Pro-Clinton group: Maybe private server was actually safer
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Days after Hillary ClintonHillary Diane Rodham ClintonHillary Clinton responds to Chrissy Teigen tweet: 'I love you back' Trump fights for battleground Arizona Biden leads Trump by 12 in new national poll MORE finally acknowledged that using a private email server while secretary of State was “a mistake,” a super-PAC supporting her says it was actually the responsible, safe approach to data security.

While the Democratic presidential nominee's notorious server doesn’t appear to have been hacked, the federal government definitely was, Correct the Record said in a report out Friday.

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“The U.S. government has been hacked on numerous occasions, compromising even the most sensitive of information,” Correct the Record said. “Anyone who attempts to argue that the contents of Hillary Clinton’s email would have been more secure on a government server must contend with these facts.”

Correct the Record, founded by Clinton ally David Brock, spun off from parent group American Bridge 21st Century in May to focus exclusively on defending Clinton from political and media attacks.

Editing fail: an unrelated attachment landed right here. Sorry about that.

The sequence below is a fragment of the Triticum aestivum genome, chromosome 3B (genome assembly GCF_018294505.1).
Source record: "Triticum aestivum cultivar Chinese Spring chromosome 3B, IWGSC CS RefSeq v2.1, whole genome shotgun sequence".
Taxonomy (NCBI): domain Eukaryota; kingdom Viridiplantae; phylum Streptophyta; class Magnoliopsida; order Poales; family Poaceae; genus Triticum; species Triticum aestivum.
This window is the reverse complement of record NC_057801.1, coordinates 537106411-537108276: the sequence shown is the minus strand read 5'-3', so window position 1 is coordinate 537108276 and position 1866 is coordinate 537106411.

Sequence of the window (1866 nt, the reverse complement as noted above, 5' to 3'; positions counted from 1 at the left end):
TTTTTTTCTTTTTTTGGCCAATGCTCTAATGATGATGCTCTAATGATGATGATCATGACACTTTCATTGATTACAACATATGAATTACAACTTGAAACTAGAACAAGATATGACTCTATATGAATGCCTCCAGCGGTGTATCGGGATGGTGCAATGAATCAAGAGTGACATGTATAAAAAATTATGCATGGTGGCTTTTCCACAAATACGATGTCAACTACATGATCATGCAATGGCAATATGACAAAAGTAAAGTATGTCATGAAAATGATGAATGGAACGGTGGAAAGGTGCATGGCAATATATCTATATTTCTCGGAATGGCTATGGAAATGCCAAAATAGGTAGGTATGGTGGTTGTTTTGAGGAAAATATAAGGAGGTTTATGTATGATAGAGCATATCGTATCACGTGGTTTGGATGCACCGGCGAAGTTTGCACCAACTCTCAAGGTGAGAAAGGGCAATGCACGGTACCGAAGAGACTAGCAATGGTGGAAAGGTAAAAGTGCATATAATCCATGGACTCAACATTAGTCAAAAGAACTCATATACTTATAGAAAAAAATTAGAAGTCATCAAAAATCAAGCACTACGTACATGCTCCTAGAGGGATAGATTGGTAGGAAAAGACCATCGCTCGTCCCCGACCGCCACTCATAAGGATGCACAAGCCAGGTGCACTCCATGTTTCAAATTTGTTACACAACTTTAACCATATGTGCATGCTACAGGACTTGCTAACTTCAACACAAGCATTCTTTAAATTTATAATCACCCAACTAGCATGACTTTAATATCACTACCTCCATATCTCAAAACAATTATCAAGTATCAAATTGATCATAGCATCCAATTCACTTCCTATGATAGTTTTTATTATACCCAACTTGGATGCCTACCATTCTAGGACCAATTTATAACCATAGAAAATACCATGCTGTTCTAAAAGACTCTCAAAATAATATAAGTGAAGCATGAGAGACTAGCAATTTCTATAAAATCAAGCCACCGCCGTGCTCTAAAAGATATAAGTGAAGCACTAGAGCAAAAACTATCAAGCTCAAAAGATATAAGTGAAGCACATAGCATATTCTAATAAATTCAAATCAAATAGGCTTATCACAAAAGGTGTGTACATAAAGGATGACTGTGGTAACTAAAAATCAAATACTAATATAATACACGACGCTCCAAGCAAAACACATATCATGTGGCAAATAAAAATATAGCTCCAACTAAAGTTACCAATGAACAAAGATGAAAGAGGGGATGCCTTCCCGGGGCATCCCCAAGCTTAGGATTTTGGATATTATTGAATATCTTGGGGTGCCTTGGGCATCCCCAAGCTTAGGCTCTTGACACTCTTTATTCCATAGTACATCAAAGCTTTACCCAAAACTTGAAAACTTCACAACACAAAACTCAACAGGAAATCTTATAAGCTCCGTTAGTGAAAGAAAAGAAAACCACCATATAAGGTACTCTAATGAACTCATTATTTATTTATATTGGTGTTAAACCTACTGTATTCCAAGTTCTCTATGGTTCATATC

Critics have lambasted Clinton’s use of a private server as a threat to national security. The FBI is investigating the contents of the server, trying to determine whether it was compromised by hackers.

The Correct the Record report catalogues evidence — culled primarily from news reports — that Clinton’s server was not compromised.

The report notes that no clintonemail.com messages were found in the Manning Wikileaks dump, unlike thousands of State Department correspondences, and that a State Department spokeswoman said in March that there was “no indication that the email was compromised.”

The super-PAC also detailed the security safeguards Clinton used to protect the server.

The report juxtaposes its support of Clinton’s server with a damning index of federal hacks, including the recent Office of Personnel Management hack and a 2006 hack of State Department computers.

The Democratic White House hopeful continues to come under fire over her use of the private server. Clinton for the first time on Tuesday said she was “sorry” about the account and its server.

"It was above board. But in retrospective, certainly, as I look back at it now — even though it was allowed — I should have used two accounts, one for personal, one for work-related emails," Clinton told ABC News's David Muir.